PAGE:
Adapting a format to a different audience is not an easy task. The expectations differ, the humour differs, and what may work in one country is unlikely to translate well in another. The same is true for many things today, from new casinos to new foods and beverages, clothes, and especially TV shows. One area where American producers fail repeatedly is to adapt UK television shows in a way to appeal to the American audience. But this doesn’t seem to stop them from trying – and failing repeatedly. Like in the case of the shows below.
The first series of Broadchurch has received almost universal praise from critics and audiences alike. It was nominated for seven BAFTA awards, including the “Best Drama Series”, and won several others (it lost the BAFTA Audience Award to “Day of the Doctor”, with David Tennant returning to the screen). Its success was resounding enough for it to spark the interest of American producers at FOX. Thus, a US version of the series, called Gracepoint, was born.
And it failed, not least because it was compared – and rightly so – to the UK original. Its reception was “mixed to positive”, with critics considering it a stylish, sophisticated, and engrossing crime drama that still suffers when compared to the original. Needless to say, it never returned for a second season.
Before taking over Doctor Who, Stephen Moffat showed his worth in many other shows, including 2000’s “Coupling”. The sitcom depicts the dating and sexual (mis)adventures of three men and three women, telling the same story from their own perspective. The show was often compared to sitcoms like Friends and Seinfeld, and it lived for four seasons with a total of 28 episodes.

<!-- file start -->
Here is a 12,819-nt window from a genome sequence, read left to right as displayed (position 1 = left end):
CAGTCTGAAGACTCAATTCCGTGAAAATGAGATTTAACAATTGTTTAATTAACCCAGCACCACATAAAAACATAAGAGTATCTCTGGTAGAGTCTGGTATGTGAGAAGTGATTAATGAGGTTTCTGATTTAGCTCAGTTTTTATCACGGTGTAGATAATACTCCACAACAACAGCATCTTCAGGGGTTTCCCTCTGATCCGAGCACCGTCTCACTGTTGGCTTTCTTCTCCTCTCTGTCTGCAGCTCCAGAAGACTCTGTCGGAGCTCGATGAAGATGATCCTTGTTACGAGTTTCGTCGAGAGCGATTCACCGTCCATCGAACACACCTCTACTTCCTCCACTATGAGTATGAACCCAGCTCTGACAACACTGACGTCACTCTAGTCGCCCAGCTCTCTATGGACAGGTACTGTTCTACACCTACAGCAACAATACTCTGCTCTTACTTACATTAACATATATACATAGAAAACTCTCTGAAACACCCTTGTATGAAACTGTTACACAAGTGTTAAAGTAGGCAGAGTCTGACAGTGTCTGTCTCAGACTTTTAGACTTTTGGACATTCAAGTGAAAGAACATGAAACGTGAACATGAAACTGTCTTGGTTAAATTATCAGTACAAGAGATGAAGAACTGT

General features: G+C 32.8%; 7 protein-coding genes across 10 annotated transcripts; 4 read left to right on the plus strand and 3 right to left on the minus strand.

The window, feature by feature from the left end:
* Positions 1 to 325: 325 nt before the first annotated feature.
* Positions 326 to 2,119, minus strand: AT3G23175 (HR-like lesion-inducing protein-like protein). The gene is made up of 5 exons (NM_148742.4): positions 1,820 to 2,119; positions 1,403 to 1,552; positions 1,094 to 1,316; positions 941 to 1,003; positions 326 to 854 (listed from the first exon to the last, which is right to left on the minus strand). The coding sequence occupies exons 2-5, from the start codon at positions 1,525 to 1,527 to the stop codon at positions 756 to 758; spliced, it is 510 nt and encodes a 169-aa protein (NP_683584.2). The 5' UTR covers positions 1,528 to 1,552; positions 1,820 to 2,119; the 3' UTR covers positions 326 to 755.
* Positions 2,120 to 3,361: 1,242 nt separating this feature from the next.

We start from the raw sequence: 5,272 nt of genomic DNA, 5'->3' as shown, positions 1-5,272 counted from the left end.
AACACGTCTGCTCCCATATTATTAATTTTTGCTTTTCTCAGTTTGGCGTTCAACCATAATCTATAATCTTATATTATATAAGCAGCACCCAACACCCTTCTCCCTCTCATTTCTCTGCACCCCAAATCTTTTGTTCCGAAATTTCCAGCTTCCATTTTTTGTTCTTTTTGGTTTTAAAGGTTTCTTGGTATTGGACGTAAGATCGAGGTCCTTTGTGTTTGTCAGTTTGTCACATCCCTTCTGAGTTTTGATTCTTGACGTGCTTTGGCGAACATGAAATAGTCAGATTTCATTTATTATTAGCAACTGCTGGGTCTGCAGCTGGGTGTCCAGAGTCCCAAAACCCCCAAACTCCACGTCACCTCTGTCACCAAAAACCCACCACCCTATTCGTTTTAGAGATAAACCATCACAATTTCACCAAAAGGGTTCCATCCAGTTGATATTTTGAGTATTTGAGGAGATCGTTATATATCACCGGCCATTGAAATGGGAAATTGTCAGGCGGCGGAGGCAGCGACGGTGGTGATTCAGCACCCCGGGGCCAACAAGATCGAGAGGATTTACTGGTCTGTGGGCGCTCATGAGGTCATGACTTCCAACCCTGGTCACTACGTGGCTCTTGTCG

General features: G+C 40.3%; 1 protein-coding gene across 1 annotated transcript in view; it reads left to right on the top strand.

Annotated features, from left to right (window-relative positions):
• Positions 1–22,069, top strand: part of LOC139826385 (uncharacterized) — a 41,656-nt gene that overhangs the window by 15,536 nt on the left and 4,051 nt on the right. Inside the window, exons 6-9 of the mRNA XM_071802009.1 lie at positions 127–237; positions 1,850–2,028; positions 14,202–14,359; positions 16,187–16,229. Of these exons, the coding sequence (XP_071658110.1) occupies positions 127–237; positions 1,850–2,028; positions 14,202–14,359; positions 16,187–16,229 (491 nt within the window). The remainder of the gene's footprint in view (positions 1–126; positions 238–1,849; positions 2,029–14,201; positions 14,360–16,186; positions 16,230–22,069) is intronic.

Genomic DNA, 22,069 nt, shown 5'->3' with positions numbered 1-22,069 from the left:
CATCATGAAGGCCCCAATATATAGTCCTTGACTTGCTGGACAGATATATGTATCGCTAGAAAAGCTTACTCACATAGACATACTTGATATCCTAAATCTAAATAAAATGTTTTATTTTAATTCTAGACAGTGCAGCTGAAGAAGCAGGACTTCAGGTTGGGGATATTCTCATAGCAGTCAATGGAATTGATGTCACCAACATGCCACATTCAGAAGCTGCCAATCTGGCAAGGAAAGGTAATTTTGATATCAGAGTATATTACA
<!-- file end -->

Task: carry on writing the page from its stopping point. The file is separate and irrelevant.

Despite getting a lot of publicity, the NBC remake of the show was cancelled after just six episodes, with the remaining six not even being aired by the channel. Viewers and critics deemed it a “poor imitation of the original”. As Moffat, who wrote the series for NBC, said, “The network f*cked it up because they intervened endlessly.”
Red Dwarf (Red Dwarf USA)
One of BBC Two’s cult science fiction comedy shows – basically, a character-driven comedy show against a science fiction backdrop. The show tells the story of Dave, a low-ranking technician on board the mining vessel Red Dwarf, who is kept in suspended animation until the radiation resulting from an accident disperses. It takes millions of years, though, and when he returns to life, he is the last human in the universe. He is accompanied by a hologram and a “Felis sapiens”, a sentient humanoid cat evolved from the pregnant feline Frankenstein caught in the ship’s cargo hold.
An American remake of the show was filmed by Universal to be broadcast on NBC in 1992. It had the same premise and story as the original, only with American actors playing the main roles. What followed was a series of bad decisions when casting, writing, and shooting the pilot of the proposed show, which ended with it not being picked up as a series at all. Probably for the better.